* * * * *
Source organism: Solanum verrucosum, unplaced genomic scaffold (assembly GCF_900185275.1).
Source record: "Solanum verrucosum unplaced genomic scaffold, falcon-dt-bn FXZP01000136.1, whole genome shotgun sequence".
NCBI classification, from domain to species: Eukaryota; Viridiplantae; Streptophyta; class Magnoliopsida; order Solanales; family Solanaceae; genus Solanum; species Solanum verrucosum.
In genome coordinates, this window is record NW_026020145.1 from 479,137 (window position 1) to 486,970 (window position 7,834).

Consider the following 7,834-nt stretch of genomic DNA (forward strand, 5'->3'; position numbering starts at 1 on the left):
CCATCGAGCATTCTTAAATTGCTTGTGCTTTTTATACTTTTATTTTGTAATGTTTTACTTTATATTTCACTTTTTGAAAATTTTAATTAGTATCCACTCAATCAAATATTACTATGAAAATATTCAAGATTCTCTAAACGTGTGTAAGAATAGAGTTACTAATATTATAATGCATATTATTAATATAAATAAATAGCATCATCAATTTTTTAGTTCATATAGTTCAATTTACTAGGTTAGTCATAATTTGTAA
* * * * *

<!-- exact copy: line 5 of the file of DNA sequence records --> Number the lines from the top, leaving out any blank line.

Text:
Consider the following 7,834-nt stretch of genomic DNA (forward strand, 5'->3'; position numbering starts at 1 on the left):